Circuit technology stresses fundamentals as well. With every CMOS process generation, background leakage current rises. Besides the obvious problems for battery-operated and other low-power devices, rising leakage currents make another fundamental test technique, IDDQ testing, increasingly difficult. IDDQ test measures the leakage for various circuit states and rejects devices that draw abnormally high current. In early CMOS technologies, defective devices often consumed several orders of magnitude more current than good ones. In today's processes, test engineers must find defect currents that are only an order of magnitude smaller than leakage current. Daasch's article describes new tricks that let you continue to apply IDDQ test even though conventional IDDQ testing is no longer feasible in many technologies.
Finally, the increasing heterogeneity of circuits also stresses fundamental techniques. In systems on chips (SoCs), designers routinely combine significant memory and analog functionality with extensive digital logic. As communication devices advance and proliferate, RF circuits are also making their way into SoC circuits. RF has its own set of fundamental test approaches, but these do not typically involve DFT, and some are incompatible with conventional ATE. The march of progress demands a resolution of this situation, and the article by Ozev, Olgaard, and Orailoglu addresses this challenge. They examine the specific problem of testing Bluetooth devices, and they propose various solutions.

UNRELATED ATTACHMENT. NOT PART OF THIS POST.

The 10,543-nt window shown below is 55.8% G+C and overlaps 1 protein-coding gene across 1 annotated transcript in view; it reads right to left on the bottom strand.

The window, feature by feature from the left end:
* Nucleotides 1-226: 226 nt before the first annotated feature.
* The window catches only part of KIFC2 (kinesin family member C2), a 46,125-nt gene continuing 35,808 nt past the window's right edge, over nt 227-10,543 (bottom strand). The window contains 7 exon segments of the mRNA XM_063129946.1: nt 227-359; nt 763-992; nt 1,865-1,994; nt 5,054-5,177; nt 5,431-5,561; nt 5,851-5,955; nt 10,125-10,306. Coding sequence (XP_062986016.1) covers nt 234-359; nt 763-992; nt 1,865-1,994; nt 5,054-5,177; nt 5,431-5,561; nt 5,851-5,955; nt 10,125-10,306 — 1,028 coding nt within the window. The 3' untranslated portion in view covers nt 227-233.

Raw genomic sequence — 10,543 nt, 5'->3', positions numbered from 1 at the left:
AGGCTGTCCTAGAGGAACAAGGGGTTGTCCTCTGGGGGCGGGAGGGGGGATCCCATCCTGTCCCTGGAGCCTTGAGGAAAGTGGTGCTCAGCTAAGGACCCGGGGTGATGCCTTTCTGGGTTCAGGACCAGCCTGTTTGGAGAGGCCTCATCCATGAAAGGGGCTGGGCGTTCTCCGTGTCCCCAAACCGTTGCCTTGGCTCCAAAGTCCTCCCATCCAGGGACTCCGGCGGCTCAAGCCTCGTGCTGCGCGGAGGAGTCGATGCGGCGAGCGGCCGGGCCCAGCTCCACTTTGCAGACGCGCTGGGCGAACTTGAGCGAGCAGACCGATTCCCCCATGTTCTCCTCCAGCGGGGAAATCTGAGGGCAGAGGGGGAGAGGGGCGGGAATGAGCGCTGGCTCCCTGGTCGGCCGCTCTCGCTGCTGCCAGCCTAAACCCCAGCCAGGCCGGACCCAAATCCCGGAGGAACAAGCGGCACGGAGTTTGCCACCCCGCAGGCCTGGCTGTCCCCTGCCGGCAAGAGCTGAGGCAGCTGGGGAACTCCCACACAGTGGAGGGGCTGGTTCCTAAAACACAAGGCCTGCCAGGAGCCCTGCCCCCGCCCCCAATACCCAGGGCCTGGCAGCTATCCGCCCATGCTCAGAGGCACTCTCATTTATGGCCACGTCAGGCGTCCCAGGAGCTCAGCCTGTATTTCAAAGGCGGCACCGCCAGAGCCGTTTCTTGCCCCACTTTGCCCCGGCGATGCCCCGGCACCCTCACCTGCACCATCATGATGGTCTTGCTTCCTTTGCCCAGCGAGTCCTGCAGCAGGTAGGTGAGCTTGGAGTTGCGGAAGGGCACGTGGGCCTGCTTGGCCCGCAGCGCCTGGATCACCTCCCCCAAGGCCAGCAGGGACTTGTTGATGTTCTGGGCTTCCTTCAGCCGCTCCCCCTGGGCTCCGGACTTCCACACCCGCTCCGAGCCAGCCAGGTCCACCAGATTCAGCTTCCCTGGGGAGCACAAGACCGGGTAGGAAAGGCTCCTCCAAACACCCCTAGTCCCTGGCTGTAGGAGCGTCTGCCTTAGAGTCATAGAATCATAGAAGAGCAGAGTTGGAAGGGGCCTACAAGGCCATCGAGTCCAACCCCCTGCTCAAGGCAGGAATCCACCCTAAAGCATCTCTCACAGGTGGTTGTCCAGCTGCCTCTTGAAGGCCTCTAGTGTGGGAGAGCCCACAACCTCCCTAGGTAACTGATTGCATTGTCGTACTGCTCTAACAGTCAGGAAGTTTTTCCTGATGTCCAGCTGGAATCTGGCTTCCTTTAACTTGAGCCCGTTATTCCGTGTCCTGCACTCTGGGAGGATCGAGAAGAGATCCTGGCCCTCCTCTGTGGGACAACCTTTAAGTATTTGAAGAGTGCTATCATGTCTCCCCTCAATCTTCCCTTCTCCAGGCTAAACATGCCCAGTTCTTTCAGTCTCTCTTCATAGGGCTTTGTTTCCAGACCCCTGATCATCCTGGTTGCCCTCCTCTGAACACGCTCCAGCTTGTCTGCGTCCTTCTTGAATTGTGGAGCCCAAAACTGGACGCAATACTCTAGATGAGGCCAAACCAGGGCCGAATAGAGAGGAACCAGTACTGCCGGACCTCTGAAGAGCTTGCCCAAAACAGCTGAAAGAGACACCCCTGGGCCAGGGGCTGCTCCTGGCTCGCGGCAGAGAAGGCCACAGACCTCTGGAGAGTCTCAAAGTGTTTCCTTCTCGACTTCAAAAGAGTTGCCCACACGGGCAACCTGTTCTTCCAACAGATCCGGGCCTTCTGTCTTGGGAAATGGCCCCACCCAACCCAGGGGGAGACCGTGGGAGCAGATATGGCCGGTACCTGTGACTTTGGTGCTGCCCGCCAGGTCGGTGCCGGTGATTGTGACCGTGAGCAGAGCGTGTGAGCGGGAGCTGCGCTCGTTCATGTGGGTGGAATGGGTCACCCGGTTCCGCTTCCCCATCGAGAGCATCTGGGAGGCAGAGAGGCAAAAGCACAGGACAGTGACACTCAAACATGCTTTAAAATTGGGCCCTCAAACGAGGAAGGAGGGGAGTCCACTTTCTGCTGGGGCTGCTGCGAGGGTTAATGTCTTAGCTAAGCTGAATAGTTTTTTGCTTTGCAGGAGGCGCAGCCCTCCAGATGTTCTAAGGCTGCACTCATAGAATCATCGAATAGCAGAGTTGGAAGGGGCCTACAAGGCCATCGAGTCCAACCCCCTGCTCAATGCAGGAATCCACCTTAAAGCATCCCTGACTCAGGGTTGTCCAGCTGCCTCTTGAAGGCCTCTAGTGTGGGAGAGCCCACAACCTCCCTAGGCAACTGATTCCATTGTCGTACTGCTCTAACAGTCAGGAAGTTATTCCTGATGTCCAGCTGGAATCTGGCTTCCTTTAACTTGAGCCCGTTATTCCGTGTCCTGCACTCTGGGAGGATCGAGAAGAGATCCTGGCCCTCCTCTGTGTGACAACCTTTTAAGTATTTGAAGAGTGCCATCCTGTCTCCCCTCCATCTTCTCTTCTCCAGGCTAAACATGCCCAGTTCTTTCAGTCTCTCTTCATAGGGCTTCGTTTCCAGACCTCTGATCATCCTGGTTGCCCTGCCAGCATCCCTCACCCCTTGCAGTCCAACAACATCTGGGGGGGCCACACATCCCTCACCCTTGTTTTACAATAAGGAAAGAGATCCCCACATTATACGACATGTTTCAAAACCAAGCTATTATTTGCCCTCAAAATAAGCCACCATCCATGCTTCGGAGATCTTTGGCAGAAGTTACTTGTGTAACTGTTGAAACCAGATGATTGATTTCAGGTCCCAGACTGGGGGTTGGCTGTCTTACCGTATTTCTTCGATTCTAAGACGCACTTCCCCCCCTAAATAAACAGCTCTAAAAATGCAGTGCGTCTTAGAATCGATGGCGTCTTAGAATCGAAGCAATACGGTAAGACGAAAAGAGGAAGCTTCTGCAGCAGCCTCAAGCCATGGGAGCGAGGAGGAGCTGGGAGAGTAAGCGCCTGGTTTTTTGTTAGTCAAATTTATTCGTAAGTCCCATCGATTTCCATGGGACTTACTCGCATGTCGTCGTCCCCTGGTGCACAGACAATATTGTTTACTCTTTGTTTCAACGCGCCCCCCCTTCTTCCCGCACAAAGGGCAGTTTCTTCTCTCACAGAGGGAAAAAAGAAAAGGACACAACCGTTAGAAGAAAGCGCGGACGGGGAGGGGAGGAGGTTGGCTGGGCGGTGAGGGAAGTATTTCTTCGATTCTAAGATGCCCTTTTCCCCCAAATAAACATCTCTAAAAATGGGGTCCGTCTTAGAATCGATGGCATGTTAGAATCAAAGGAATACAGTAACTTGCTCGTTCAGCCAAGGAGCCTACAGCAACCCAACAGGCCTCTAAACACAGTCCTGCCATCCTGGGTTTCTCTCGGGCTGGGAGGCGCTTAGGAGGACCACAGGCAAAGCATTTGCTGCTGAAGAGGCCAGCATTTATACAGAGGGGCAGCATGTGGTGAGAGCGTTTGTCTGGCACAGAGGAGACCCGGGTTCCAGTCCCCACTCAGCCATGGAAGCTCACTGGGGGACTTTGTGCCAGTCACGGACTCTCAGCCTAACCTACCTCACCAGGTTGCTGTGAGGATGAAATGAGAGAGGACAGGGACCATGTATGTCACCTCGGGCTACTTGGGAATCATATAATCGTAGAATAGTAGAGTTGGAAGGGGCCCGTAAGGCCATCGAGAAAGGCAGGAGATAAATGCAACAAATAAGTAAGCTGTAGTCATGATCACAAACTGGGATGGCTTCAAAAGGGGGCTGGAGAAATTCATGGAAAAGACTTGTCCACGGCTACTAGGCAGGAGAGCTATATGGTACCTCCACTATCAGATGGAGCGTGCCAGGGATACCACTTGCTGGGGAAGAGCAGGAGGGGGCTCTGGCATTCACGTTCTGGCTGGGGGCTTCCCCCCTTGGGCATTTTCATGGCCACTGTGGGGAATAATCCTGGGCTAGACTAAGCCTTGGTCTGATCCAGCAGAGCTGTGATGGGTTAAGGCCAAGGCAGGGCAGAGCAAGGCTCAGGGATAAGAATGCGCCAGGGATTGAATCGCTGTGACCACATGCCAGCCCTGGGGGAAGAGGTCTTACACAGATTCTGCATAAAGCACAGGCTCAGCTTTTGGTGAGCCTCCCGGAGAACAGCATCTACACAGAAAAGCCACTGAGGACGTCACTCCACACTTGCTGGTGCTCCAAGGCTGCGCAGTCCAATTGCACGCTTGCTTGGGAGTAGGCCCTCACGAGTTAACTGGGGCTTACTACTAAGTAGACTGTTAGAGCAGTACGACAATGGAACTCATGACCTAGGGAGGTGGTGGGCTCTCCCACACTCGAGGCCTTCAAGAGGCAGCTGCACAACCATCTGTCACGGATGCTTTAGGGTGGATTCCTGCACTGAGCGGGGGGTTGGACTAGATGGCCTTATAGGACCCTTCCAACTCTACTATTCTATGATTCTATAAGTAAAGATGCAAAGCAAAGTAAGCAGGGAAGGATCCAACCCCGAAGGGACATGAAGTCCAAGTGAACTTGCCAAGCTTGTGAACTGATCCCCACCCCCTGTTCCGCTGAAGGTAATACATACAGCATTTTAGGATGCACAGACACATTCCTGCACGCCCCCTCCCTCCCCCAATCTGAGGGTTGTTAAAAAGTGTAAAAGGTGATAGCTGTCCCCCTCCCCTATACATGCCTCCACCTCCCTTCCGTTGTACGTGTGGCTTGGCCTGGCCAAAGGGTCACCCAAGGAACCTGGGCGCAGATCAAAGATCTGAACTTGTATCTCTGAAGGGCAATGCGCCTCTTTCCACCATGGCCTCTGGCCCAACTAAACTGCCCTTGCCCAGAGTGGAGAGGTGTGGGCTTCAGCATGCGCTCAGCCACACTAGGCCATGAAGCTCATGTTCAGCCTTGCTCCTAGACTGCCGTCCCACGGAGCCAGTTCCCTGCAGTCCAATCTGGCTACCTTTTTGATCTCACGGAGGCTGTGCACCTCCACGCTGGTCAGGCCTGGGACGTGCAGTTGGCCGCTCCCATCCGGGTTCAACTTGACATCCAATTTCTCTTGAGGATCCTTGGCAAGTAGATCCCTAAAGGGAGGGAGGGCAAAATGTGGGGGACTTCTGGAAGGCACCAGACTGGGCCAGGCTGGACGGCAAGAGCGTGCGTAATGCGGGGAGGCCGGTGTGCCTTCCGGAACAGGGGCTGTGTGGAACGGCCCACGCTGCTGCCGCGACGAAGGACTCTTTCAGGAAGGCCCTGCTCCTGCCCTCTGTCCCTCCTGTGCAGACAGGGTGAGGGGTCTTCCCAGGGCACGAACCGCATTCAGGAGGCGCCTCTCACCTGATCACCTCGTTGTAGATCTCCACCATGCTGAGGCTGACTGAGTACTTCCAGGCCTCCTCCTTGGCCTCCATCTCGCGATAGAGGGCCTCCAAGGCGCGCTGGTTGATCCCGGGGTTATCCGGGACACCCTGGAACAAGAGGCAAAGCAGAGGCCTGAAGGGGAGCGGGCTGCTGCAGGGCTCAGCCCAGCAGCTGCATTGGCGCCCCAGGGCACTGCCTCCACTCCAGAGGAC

Of course, these are not the only fundamentals stressed in test technology today. ITC has over 120 technical articles addressing these areas and others, including ATE architectures and software, defect-oriented test, memory test, and high-performance measurement techniques. We invite you to attend this year's conference, and we hope you enjoy the articles in this special ITC section.
Robert C. Aitken is a design and test methodology manager in Agilent's Semiconductor Products Group. His research interests include testing and diagnosis. Aitken has a PhD in electrical engineering from McGill University in Canada. He is a member of the IEEE and program chair of the 2002 International Test Conference.
Donald L. Wheater is a senior technical staff member at IBM Microelectronics. His research interests include DFT methods and their interaction with ATE, as well as overall test methodologies for complex SoC devices. Wheater has a BS and MS in electrical engineering from Rensselaer Polytechnic Institute. He is a senior member of the IEEE and a past program chair of the International Test Conference.